As Southern California braced for blizzards, including in the mountains outside Los Angeles, for the first time since 1989, the IRS announced this extension on Friday, February 24. To date, the state has endured catastrophic levels of flooding, as well as mudslides, landslides, and severe winter storms after a series of wildfires last year. While in January, the IRS announced extensions of the tax deadline until May 15; they have now expanded the deadline through October 16. The list of affected counties the extension takes effect in is listed on the IRS Tax Relief website.
The extra relief postpones several filing and payment deadlines, including those for most calendar-year 2022 individual and business returns, until October 16. That includes individual income tax returns that originally came due on April 18, along with different business returns, ordinarily due on March 15 and April 18, and returns of tax-exempt organizations, typically due May 15. That means eligible taxpayers will also get until October 16 to make 2022 contributions to their IRAs and health savings accounts. Farmers who forgo making estimated tax payments and usually file their returns by March 1 now have until October 16, 2023, to file their 2022 return and pay any tax due.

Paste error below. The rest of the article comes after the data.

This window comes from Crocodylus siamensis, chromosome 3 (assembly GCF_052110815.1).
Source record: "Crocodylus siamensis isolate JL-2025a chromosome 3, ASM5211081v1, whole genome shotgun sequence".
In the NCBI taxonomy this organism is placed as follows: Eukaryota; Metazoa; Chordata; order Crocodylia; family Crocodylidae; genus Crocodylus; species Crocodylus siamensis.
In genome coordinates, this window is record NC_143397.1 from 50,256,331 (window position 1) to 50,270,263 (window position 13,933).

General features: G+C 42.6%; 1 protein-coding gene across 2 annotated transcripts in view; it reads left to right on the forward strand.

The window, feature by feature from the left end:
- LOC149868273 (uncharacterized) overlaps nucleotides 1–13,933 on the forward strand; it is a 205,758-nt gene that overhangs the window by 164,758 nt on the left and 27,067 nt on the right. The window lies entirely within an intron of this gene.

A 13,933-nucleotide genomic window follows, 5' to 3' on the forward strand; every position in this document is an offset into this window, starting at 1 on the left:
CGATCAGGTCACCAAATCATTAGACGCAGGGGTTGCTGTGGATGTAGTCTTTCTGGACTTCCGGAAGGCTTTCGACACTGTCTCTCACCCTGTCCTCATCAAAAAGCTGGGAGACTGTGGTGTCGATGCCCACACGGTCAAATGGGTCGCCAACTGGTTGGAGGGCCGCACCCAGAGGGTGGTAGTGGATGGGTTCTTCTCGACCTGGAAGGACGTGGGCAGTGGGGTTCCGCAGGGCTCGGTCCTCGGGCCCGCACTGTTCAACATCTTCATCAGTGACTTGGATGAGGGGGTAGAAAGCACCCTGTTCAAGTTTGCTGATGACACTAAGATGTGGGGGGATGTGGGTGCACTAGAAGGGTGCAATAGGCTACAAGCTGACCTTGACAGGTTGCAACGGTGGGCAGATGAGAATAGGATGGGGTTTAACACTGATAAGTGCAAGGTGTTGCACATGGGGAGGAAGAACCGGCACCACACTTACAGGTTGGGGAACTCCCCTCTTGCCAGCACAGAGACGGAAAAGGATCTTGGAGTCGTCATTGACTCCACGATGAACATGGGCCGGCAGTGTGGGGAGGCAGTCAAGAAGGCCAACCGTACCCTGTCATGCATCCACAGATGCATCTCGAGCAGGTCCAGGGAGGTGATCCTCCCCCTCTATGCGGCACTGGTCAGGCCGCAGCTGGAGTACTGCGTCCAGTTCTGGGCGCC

The October 16 deadline also applies to the estimated tax payment for the fourth quarter of 2022, initially due January 17, 2023. Therefore, taxpayers can skip making this payment and instead include it with the 2022 return they file on or before October 16. The extended deadline also applies to 2023 estimated tax payments, usually due April 18, June 15, and September 15. It also applies to the quarterly payroll and excise tax returns, usually due on January 31, April 30, and July 31.
Taxpayers in the affected areas do not need to file any extension paperwork or call the IRS to qualify for the extended time. The service automatically provides filing and penalty relief to taxpayers with an IRS address of record in the disaster area. Therefore, taxpayers do not need to contact the agency to get this relief. However, if an affected taxpayer receives a late filing or late payment penalty notice from the IRS with an original or extended filing, payment, or deposit due date falling within the postponement period, they should call the number on the notice to have the penalty abated.
The IRS said it would work with any taxpayer who lives outside the disaster area but whose records necessary to meet a deadline occurring during the postponement period are located in the affected area. Taxpayers qualifying for relief living outside the disaster area must contact the IRS at (866) 562-5227. That includes workers helping with relief activities affiliated with a recognized government or philanthropic organization. Individuals and businesses in a federally declared disaster area who suffered uninsured or unreimbursed disaster-related losses can opt to claim them on either the return for the year that the loss occurred or the return for the prior year.
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